316
316
Agostino Carracci
STUDY OF A STANDING BEARDED MALE NUDE SEEN FROM BEHIND, HIS RIGHT ARM EXTENDED
Estimate
35,00045,000
LOT SOLD. 100,000 GBP
JUMP TO LOT
316
Agostino Carracci
STUDY OF A STANDING BEARDED MALE NUDE SEEN FROM BEHIND, HIS RIGHT ARM EXTENDED
Estimate
35,00045,000
LOT SOLD. 100,000 GBP
JUMP TO LOT

Details & Cataloguing

Old Master & British Works on Paper

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London

Agostino Carracci
BOLOGNA 1557 - 1602 PARMA
STUDY OF A STANDING BEARDED MALE NUDE SEEN FROM BEHIND, HIS RIGHT ARM EXTENDED
Pen and brown ink and red chalk;
bears old attribution in pen and brown ink lower center: Caracci 
290 by 166 mm
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Provenance

Sale, Paris, Thierry de Maigret, 8 December 2006, lot 66 (as Italian 17th Century);
with Jean-Luc Baroni, London,
from whom acquired by the present owner

Catalogue Note

This bold image of a nude, seen from behind, executed with flamboyant energy and sinuous contours, is remarkably close to our modern sensibility in its strength and directness.  The vigorous and reassured handling of the pen and ink, combined with rhythmic parallel hatching to suggest areas of shadow, is, however, very typical of Agostino Carracci's late pen style, of around 1600.  During the final years of his relatively short life, Agostino’s style became ever freer and more experimental, yet ever more refined in the handling of the pen.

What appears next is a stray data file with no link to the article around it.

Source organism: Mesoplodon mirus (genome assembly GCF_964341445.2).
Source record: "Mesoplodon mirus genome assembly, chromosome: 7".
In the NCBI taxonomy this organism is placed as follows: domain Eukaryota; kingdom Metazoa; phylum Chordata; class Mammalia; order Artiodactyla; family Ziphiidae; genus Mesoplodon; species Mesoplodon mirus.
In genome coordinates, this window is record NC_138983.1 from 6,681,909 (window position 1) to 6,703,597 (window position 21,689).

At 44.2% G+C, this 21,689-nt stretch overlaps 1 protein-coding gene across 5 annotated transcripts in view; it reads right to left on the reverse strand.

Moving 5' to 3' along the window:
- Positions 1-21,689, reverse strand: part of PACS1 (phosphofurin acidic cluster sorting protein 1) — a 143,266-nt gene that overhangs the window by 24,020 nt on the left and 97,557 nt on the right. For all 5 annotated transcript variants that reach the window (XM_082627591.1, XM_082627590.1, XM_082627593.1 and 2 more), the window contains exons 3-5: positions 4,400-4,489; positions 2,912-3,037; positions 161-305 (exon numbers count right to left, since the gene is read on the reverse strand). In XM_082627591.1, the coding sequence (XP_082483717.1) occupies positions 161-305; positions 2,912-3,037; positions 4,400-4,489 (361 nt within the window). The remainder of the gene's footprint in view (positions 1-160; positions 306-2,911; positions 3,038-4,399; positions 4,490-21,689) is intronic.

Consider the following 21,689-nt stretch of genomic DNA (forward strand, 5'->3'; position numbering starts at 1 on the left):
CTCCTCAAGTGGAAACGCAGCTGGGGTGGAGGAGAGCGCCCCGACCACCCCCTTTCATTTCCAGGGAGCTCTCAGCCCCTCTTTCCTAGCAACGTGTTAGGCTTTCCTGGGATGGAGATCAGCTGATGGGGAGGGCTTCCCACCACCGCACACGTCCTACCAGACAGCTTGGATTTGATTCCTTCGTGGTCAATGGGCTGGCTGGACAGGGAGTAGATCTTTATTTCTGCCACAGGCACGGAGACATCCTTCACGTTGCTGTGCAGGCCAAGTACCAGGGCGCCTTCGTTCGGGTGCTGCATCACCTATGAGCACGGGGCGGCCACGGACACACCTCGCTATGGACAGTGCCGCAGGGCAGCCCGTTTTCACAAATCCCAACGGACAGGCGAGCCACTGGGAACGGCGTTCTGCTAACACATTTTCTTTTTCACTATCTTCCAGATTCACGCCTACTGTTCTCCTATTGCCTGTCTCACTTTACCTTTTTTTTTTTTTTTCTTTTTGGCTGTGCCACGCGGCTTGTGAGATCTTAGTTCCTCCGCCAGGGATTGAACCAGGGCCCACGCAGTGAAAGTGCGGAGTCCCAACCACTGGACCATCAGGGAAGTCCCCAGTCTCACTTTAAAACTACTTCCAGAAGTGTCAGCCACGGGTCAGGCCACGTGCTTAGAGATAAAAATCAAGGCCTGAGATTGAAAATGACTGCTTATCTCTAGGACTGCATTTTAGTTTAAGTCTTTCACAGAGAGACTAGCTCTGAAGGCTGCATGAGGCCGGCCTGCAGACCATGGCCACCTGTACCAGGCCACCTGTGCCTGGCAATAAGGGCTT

Agostino spent the last two years of his life in Parma, probably at the invitation of Odoardo Farnese, who commissioned from him the frescoes in the Palazzo del Giardino.  The artist had already travelled to Parma in the 1580s, but this later visit seemed to reawaken in him an appreciation of the works of the Emilian mannerists.  Elongated torsos, limbs, and others parallels with the work of Parmigianino are clear in many of the preparatory drawings of Agostino's late years.  This drawing, like lot 314, relates stylistically to a series of pen and ink studies executed by Agostino in preparation for his famous last print, the Saint Jerome of circa 1602.1  The handling and technique of the present nude is also very close to the studies related to the frescoes for Palazzo del Giardino, executed between 1600 and 1602, such as the Figure Studies for the story of Peleus and Thetis, in the Metropolitan Museum of Art, New York.2

Especially bold and vigorous in its execution, this handsome sheet exemplifies Agostino's reassured handling of the pen and ink, when late in life he was still constantly reinventing and developing his graphic style. 

1. D. DeGrazia Bohlin, Prints and Related Drawings by the Carracci Family: A catalogue Raisonné, exhib. cat., Washington, National Gallery of Art, 1979, no. 213, pp. 346-351, reproduced

2. New York, Metropolitan Museum of Art, inv. no. 1972.133.1; reproduced, J. Bean, 17th Century Italian Drawings in the Metropolitan Museum of Art, New York 1979, no. 93, fig. 93 recto

Old Master & British Works on Paper

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